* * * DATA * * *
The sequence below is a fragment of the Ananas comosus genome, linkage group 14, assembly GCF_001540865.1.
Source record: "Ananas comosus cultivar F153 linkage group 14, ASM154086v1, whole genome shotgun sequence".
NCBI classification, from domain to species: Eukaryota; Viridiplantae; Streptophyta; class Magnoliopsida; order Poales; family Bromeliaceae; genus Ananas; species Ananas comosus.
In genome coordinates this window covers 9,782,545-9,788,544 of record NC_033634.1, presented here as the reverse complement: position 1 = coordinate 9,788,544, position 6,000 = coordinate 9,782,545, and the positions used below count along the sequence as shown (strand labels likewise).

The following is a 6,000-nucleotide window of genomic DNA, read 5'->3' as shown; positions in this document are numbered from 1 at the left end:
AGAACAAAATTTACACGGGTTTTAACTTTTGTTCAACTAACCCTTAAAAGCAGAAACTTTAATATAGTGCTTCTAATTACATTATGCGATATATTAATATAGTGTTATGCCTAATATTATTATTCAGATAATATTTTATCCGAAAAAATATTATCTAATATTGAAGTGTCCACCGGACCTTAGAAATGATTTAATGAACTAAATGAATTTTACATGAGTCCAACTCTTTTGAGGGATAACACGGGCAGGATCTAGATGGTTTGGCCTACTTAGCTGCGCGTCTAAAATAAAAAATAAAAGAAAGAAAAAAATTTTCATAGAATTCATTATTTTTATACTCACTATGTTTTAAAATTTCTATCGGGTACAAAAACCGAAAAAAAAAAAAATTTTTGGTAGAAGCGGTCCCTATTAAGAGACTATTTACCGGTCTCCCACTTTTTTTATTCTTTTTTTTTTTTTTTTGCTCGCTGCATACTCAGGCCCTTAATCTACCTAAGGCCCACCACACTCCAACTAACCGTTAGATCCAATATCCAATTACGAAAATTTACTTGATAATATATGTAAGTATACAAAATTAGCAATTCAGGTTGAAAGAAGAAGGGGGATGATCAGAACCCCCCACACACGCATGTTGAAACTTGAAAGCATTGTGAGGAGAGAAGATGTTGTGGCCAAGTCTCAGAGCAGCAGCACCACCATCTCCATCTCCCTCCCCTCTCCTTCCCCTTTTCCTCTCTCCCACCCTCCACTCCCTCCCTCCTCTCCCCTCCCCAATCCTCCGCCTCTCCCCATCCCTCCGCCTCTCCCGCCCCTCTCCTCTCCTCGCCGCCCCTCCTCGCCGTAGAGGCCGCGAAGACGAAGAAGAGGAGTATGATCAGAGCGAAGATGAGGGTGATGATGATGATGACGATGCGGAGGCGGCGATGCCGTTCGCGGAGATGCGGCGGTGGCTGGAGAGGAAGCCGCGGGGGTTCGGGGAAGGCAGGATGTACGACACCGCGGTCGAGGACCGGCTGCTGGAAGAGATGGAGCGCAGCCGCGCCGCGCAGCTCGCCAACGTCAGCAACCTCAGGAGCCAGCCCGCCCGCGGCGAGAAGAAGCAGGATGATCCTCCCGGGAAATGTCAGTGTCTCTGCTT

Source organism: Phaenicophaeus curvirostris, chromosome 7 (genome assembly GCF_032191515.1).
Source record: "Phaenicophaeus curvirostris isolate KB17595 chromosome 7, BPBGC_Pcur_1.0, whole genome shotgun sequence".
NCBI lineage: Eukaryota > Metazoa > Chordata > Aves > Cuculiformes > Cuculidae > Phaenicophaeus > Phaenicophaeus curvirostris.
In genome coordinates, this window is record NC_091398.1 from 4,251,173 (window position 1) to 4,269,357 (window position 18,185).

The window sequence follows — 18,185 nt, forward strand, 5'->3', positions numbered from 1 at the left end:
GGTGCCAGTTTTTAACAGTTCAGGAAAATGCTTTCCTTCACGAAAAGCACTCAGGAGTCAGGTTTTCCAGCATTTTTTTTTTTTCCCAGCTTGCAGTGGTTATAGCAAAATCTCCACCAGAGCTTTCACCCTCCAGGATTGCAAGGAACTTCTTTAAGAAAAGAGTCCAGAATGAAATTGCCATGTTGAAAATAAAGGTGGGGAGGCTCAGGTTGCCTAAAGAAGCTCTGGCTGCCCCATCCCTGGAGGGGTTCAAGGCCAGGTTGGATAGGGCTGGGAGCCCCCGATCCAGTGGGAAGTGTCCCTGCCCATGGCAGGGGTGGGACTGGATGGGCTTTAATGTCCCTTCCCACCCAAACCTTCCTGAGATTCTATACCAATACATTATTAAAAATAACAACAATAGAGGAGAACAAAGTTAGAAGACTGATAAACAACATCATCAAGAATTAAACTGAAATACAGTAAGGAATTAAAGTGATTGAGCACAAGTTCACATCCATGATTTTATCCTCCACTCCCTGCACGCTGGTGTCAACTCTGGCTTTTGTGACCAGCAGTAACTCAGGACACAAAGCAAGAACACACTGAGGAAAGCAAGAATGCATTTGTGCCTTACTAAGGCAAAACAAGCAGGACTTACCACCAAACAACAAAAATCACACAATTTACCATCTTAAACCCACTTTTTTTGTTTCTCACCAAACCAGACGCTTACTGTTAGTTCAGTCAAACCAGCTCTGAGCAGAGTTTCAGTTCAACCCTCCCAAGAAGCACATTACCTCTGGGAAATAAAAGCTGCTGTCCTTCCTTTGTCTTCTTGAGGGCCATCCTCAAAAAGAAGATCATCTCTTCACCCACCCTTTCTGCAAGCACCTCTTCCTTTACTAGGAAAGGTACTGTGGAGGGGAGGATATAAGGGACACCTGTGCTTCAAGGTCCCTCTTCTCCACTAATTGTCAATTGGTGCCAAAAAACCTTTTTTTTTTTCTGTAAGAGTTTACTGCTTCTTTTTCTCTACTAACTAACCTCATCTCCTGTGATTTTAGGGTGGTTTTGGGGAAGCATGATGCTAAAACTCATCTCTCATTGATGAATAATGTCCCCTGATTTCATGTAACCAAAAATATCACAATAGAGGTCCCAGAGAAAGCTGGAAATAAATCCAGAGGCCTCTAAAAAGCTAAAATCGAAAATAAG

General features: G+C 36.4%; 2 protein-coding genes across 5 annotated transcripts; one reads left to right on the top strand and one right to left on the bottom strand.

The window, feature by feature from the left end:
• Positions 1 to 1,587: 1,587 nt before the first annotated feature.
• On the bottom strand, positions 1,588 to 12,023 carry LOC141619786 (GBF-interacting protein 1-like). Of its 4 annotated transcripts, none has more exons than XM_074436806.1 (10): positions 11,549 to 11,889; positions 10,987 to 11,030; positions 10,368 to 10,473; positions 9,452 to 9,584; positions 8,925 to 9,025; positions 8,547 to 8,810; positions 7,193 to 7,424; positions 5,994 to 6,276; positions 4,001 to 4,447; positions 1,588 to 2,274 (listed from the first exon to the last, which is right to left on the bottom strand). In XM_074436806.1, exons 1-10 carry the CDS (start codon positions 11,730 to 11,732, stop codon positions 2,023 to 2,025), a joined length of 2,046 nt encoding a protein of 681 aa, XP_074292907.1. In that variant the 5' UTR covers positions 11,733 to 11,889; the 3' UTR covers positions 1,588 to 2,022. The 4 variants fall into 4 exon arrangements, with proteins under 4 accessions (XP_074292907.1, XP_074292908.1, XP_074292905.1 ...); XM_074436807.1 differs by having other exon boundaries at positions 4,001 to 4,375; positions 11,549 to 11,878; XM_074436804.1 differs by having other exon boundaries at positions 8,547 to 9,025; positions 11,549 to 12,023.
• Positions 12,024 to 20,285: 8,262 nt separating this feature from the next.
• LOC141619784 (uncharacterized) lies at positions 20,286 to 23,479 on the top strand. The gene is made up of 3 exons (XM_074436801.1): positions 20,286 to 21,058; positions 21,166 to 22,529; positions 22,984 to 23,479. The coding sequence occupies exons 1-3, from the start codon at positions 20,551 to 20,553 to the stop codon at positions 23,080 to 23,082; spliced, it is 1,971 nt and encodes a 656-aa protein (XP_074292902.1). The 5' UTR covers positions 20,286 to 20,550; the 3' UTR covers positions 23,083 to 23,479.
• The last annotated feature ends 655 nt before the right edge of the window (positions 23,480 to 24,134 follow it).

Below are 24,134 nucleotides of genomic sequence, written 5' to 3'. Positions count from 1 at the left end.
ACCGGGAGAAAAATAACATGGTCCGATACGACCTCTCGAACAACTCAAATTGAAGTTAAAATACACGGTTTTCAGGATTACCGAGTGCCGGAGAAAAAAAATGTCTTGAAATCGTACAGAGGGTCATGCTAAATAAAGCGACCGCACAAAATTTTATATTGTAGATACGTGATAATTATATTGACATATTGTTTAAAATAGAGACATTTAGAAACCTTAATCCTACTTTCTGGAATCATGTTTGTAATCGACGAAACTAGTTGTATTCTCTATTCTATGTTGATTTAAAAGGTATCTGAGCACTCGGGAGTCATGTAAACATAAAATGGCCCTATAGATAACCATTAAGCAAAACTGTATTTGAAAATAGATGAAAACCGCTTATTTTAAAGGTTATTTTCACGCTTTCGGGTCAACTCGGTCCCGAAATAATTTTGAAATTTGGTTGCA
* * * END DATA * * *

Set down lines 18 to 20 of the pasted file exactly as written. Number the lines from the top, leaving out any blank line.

• LOC141619784 (uncharacterized) lies at positions 20,286 to 23,479 on the top strand. The gene is made up of 3 exons (XM_074436801.1): positions 20,286 to 21,058; positions 21,166 to 22,529; positions 22,984 to 23,479. The coding sequence occupies exons 1-3, from the start codon at positions 20,551 to 20,553 to the stop codon at positions 23,080 to 23,082; spliced, it is 1,971 nt and encodes a 656-aa protein (XP_074292902.1). The 5' UTR covers positions 20,286 to 20,550; the 3' UTR covers positions 23,083 to 23,479.
• The last annotated feature ends 655 nt before the right edge of the window (positions 23,480 to 24,134 follow it).

Below are 24,134 nucleotides of genomic sequence, written 5' to 3'. Positions count from 1 at the left end.